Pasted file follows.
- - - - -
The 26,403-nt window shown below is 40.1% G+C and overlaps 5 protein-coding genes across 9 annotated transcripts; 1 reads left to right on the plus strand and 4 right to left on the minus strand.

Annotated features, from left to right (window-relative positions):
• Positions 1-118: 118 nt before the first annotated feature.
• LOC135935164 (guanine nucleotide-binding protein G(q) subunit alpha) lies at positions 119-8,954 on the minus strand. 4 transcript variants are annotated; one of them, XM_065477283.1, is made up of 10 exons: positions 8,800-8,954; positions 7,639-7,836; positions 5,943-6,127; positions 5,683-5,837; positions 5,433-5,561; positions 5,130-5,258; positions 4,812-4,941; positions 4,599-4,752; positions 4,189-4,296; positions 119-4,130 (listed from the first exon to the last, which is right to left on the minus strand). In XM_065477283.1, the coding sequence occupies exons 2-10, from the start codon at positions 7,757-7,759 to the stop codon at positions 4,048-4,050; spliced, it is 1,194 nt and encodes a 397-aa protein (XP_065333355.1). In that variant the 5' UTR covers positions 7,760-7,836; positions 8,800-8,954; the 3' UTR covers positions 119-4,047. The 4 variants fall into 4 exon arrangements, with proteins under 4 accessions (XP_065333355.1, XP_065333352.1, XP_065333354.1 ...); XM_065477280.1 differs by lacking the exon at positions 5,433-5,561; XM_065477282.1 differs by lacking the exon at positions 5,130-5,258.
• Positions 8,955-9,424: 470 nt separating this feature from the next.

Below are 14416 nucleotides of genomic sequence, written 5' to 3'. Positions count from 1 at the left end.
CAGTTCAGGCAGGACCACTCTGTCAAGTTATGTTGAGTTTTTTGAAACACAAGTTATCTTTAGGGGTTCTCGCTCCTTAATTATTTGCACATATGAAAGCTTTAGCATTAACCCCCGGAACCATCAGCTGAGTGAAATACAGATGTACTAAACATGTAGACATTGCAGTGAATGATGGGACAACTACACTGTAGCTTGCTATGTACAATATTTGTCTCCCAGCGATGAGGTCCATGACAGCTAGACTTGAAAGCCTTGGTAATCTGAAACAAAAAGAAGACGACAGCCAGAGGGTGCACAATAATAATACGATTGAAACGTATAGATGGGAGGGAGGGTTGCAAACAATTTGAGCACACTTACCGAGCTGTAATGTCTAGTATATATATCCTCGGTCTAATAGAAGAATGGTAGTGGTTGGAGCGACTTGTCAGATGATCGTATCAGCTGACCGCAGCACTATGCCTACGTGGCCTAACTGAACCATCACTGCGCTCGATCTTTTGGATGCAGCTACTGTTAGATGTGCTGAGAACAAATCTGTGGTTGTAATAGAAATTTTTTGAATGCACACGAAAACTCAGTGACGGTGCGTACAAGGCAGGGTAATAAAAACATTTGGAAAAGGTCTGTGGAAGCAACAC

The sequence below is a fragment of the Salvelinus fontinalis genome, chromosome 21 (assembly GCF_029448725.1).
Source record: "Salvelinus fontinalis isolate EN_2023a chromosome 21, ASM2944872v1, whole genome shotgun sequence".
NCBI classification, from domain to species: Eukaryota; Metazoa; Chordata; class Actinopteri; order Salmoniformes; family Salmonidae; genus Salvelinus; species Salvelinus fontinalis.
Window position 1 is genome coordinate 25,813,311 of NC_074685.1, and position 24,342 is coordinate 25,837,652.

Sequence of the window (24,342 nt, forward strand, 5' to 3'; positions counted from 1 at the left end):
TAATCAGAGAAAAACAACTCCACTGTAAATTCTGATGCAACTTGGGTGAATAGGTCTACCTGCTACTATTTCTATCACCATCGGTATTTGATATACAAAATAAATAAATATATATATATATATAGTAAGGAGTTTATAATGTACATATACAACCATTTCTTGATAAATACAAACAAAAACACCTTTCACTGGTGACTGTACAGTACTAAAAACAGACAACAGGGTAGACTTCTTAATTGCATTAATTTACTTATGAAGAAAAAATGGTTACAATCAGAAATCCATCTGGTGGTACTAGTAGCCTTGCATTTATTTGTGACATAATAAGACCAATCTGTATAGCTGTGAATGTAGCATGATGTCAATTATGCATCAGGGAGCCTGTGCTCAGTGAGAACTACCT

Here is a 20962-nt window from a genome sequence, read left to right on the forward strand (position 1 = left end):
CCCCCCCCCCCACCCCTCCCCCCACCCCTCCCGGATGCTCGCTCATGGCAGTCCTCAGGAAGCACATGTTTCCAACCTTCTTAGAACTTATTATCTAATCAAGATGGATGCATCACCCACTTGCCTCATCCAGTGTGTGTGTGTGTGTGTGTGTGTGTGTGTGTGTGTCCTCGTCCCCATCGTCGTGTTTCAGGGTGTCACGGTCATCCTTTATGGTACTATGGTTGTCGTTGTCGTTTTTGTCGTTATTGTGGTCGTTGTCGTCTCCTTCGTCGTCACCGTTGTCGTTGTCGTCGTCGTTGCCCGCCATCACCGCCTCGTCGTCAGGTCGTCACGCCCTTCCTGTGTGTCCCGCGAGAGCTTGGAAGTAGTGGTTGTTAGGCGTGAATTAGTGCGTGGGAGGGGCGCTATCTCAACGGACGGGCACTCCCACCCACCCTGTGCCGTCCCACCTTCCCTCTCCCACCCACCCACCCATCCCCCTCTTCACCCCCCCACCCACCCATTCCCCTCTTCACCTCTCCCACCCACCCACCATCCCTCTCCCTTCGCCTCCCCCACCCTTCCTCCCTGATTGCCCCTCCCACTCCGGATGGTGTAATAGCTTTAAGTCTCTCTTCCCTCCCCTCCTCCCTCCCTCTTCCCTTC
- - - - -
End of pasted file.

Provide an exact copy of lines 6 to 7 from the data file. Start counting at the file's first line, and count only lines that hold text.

Below are 14416 nucleotides of genomic sequence, written 5' to 3'. Positions count from 1 at the left end.
CAGTTCAGGCAGGACCACTCTGTCAAGTTATGTTGAGTTTTTTGAAACACAAGTTATCTTTAGGGGTTCTCGCTCCTTAATTATTTGCACATATGAAAGCTTTAGCATTAACCCCCGGAACCATCAGCTGAGTGAAATACAGATGTACTAAACATGTAGACATTGCAGTGAATGATGGGACAACTACACTGTAGCTTGCTATGTACAATATTTGTCTCCCAGCGATGAGGTCCATGACAGCTAGACTTGAAAGCCTTGGTAATCTGAAACAAAAAGAAGACGACAGCCAGAGGGTGCACAATAATAATACGATTGAAACGTATAGATGGGAGGGAGGGTTGCAAACAATTTGAGCACACTTACCGAGCTGTAATGTCTAGTATATATATCCTCGGTCTAATAGAAGAATGGTAGTGGTTGGAGCGACTTGTCAGATGATCGTATCAGCTGACCGCAGCACTATGCCTACGTGGCCTAACTGAACCATCACTGCGCTCGATCTTTTGGATGCAGCTACTGTTAGATGTGCTGAGAACAAATCTGTGGTTGTAATAGAAATTTTTTGAATGCACACGAAAACTCAGTGACGGTGCGTACAAGGCAGGGTAATAAAAACATTTGGAAAAGGTCTGTGGAAGCAACAC